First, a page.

How to beautify a fountain

by Walter Olson on August 30, 2013

FHFountain1

All it takes are a few warnings for the benefit of visitors who might not otherwise realize watery surfaces are wet [Chevy Chase, Maryland; courtesy Carter Wood]

{ 12 comments }

1 John Burgess 08.30.13 at 9:56 am

This is unkind.

Rather than yellow pyramids, there should be recent law school grads standing by the fountain with claims forms. As there are obvious design flaws with the fountain and its surroundings, there’s someone who is liable for the inevitable slips and falls. This should be the bread and butter of young lawyers aspiring to riches.

Maybe those young lawyers can sue the county for unfair restraint of trade?

2 peter 08.30.13 at 11:16 am

Dont dismiss those law grads just yet. After all those caution pyramids don’t provide any information of what the hazard is. It may be obvious to us all, but remember no-one is more stupid than a litigant in search of a lawsuit.

Let us not forget that the caution signs are themselves trip hazards (but maybe one caution sign is there to warn against tripping over the other caution sign. If so, what is the third sign for?)

3 DEM 08.30.13 at 11:34 am

Somewhere, a trial lawyer smiles, knowing he has made the world a safer place. After all, how many ankles must be broken in service in our desire to gaze upon a beautiful fountain?

4 wfjag 08.30.13 at 12:50 pm

@peter
“Dont dismiss those law grads just yet. After all those caution pyramids don’t provide any information of what the hazard is. It may be obvious to us all, but remember no-one is more stupid than a litigant in search of a lawsuit. ”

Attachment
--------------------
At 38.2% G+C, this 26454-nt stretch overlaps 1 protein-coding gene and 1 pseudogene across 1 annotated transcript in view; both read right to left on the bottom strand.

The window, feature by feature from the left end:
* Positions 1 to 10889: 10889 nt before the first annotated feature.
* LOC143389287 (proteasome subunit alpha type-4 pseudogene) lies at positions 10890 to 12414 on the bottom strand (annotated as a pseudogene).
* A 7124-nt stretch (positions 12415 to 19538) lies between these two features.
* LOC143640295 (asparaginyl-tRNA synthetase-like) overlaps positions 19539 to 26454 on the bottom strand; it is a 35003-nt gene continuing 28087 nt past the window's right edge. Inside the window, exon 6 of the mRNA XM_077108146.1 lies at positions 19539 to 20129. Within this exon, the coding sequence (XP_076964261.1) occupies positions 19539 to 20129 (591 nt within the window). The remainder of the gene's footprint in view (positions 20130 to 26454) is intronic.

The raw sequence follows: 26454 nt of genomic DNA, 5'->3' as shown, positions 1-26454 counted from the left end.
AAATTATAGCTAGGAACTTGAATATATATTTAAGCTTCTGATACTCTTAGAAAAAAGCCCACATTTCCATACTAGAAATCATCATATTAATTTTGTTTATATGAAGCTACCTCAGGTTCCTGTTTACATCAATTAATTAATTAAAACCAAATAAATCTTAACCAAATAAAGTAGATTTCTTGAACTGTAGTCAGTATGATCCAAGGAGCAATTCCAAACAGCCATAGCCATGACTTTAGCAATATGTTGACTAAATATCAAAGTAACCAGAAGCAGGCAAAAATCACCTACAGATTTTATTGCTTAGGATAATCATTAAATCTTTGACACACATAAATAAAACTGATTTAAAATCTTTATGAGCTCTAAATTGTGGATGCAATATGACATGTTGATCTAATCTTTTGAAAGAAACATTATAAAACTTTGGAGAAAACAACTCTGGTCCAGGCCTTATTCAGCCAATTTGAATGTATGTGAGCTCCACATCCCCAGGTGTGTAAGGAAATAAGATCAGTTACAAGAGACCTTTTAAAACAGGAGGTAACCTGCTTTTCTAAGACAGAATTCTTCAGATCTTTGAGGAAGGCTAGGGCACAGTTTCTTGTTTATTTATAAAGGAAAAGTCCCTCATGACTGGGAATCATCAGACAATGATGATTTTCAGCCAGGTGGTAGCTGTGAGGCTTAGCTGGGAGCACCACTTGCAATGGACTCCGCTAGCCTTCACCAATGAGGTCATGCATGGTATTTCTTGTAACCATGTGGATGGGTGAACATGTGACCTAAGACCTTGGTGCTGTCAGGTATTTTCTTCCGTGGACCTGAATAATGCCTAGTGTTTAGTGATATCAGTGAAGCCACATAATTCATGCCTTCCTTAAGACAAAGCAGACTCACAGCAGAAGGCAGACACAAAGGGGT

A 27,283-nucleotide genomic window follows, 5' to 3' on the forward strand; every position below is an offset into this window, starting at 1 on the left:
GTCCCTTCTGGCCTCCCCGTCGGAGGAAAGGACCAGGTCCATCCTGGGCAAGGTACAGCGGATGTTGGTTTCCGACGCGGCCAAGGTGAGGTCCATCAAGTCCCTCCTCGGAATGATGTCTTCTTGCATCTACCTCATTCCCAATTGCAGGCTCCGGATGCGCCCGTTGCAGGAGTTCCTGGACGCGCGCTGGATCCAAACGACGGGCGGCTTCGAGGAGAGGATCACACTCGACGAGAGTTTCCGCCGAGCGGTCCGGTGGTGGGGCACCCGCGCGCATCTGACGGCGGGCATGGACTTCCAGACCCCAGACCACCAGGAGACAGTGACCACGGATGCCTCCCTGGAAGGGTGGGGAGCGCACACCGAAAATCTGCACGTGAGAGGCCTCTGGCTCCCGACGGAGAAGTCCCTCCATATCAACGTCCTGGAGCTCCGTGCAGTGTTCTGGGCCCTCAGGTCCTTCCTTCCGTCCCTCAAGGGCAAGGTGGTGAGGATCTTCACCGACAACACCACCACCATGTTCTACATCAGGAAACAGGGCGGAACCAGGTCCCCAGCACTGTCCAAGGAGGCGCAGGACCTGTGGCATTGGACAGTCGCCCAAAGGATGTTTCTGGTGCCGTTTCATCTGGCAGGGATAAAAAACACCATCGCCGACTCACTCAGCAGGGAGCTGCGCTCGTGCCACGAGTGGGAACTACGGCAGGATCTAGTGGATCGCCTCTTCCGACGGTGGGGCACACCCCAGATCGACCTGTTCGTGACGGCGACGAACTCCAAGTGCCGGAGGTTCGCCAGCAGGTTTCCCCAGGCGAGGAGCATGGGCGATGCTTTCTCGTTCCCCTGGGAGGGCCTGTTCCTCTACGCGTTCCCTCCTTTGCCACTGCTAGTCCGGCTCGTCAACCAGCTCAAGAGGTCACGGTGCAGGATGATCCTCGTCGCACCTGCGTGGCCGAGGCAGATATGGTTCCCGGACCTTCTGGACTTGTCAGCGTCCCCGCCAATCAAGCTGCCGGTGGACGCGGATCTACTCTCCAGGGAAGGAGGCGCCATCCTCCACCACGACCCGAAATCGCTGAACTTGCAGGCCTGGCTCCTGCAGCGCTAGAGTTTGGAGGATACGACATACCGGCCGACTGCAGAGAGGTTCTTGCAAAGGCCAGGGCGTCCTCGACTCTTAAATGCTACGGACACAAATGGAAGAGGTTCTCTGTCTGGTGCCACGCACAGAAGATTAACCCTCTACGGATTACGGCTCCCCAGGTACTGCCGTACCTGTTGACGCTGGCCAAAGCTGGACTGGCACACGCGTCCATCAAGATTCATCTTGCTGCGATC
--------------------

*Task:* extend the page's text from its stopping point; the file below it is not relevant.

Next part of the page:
Perhaps Mr. Gee, the cat owner from Oregon, will bring his cat to Chevy Chase, MD, and it will fall in, and he can sue there on the grounds that the warnings do not warn of the dangers posed by wet cats?

5 Yong En 08.30.13 at 1:19 pm

What design flaws? You would have to be a special kind of idiot to walk into water and not expect to slip.

6 Bob Lipton 08.30.13 at 2:29 pm

New around here, Young En?

Bob

7 E-Bell 08.30.13 at 2:30 pm

Peter: Let us not forget that the caution signs are themselves trip hazards (but maybe one caution sign is there to warn against tripping over the other caution sign. If so, what is the third sign for?)

I present to you the case of American Multi Cinema v. Brown, 679 S.E. 2d 25 (Georgia 2009), in which a movie theater patron sued after tripping and falling over a yellow caution sign.

Lest we judge Ms. Brown too harshly, said sign had been knocked down during the crowd’s rush to leave the theater and so she did not see it. Nevertheless, the Supreme Court of Georgia cited to two other Georgia appellate cases for the proposition that a properly-erected caution sign is not, as a matter of law, a tripping hazard (even if it later gets knocked flat).

8 jesse spurway 08.30.13 at 2:51 pm

I only speak Greek, so those signs mean nothing to me.

9 prior probability 08.30.13 at 4:09 pm

Or, as Tyler Cowen of Marginal Revolution might say: the culture that is Chevy Chase, Maryland

10 Bumper 08.30.13 at 6:34 pm

Disney World has several fountains like this throughout the parks. I find it amazing that small children, some not even old enough to read, can figure these out, so it must be that the adults are having problems. Why else would they need signs to signify that water is wet?

Maryland sure does seem to pop up a lot in these pages. I wonder why…

11 kimsch 08.30.13 at 7:54 pm

I started to slip on some water near the bakery at the grocery store today. So I told a bakery worker that there was some water on the floor. And I stayed to show her where it all was. That is all. No suits. Holding onto the cart kept me from falling.

12 Bill Poser 09.02.13 at 2:07 am

Kimsch@So you’re Canadian, eh?

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